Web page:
At last count, Oregon is home to nearly 403,000 small businesses. With many thriving industries in the Beaver State, your small business could soon help that number grow.
Starting a small business takes time and effort. Planning and strategy can help set you up for success by creating a strong foundation to build upon. It also helps ensure that you are operating within the law and protected against as many potential risks as possible.
- Choose an idea and research the market
- Write an Oregon business plan
- Choose a business structure
- Register your business name
- Permits and licenses
- Apply for an EIN
- Register for state taxes
- Consider business insurance in Oregon
- Accounting and finances
- Marketing and advertising
10 Steps to start a business in Oregon
Here are 10 steps to starting a business in Oregon. We’ll cover setting up a business in Oregon, creating a plan for success, and protecting yourself with business insurance.
1. Choose a business idea & research the market
The first step is to decide on the type of business you want to start. But beyond that, it’s wise to understand how your business will serve your local area.
Research the market demand, competition, and feasibility of your business idea. You may find gaps in the market that your future competitors are not covering. These could be opportunities for you and your small business.
Competitor research can also help you decide how to price your products and services. They may also give you ideas for how to advertise your business and help it stand out in the market.
2. Write a business plan
It never hurts to have a plan, especially when starting a new business in Oregon. A business plan serves as a roadmap for your success. It covers every part of your business, from its structure and goals to marketing strategy and financial projections.
There are many online tutorials and templates for writing a comprehensive business plan. You may also enlist the assistance of an accountant or small business expert to help you write portions of your business plan. Banks and investors will typically ask to see your business plan as part of your business loan application or investment proposal.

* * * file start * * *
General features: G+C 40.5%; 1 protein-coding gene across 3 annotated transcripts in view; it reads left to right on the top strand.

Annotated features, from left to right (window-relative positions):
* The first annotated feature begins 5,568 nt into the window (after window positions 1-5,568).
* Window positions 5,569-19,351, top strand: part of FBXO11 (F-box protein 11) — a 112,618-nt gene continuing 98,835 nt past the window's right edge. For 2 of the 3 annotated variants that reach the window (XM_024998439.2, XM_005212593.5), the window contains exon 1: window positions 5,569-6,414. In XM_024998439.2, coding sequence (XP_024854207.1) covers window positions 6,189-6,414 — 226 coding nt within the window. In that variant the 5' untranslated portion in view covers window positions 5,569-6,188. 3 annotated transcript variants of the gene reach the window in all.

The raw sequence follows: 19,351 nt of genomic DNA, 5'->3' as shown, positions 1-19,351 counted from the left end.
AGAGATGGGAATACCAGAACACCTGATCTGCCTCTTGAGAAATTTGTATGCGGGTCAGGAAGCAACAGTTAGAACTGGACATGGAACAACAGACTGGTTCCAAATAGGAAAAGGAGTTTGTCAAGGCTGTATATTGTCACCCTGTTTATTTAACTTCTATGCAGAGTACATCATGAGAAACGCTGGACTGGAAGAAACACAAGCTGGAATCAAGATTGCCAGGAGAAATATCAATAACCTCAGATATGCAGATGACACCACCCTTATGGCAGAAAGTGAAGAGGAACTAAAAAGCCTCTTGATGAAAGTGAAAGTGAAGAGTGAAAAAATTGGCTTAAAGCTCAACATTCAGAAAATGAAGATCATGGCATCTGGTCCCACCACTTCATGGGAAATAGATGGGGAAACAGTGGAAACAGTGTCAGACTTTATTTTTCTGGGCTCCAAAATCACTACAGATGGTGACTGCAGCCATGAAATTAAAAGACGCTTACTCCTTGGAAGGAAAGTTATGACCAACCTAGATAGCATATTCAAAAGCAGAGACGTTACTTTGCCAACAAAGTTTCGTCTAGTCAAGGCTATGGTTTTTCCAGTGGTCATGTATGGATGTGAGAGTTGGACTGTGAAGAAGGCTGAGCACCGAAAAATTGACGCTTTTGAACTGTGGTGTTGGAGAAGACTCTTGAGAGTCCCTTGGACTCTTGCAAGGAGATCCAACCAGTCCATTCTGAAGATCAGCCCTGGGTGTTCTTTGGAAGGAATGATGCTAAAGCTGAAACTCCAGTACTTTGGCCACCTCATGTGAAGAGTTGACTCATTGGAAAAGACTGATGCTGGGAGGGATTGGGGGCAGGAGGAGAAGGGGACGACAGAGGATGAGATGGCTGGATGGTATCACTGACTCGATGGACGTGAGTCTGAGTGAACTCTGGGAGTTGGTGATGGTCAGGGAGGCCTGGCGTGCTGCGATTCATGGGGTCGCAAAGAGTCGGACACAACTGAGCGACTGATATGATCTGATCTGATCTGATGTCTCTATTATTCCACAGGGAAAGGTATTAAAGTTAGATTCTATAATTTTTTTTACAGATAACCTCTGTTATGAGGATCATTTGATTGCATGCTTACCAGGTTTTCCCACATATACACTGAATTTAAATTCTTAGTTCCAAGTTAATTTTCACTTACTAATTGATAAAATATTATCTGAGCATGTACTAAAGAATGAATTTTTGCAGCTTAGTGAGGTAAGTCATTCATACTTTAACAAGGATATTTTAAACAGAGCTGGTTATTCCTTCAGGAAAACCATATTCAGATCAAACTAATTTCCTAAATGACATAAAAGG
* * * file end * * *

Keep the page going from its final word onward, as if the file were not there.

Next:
3. Choose a business structure
Oregon business owners must choose a legal structure for their small businesses. There are several options to choose from, each with its own legal and tax obligations. An accountant or lawyer can help you pick the right legal structure for your small business.
Small businesses in Oregon can choose from the following business structures:
- Sole proprietorship
- Limited liability company (LLC)
- Limited partnership (LP)
- General partnership
- Limited liability partnership (LLP)
4. Register your business name
The name you choose for your business is an important part of your branding. It not only tells customers who you are but may also imply what you do or set your business tone.
Business names should be unique. You can check the Oregon Business Registry Database to see if your name idea is available. Depending on your business structure, you may also be able to register it with the Oregon Secretary of State’s Corporation Division. Sole proprietors can do business under their own name (i.e., Jane Smith – Attorney) or choose an assumed business name (i.e., Portland Attorneys for Hire).
5. Obtain necessary permits and licenses
Depending on the type of business you’re starting, you may need to obtain permits and licenses to operate legally in Oregon. These may be granted by federal, state, and/or local governments. Without the required paperwork, you could face penalties such as fines or time in prison.
Oregon business owners can search the Business Xpress License Directory to find relevant permit and license requirements at the state level. You may also want to check with your local county and city governments, as well as industry oversight boards or organizations.
6. Obtain an Employer Identification Number (EIN)
If your business has employees or you plan to form a partnership or corporation, you’ll need to obtain an EIN from the Internal Revenue Service (IRS). This number identifies your business. It may be necessary to open a business bank account and file your taxes each year.
You can apply for free on the IRS website and receive an EIN immediately. Applications are also accepted by fax or mail, though expect delays in the delivery of your EIN with these methods.
7. Register for state taxes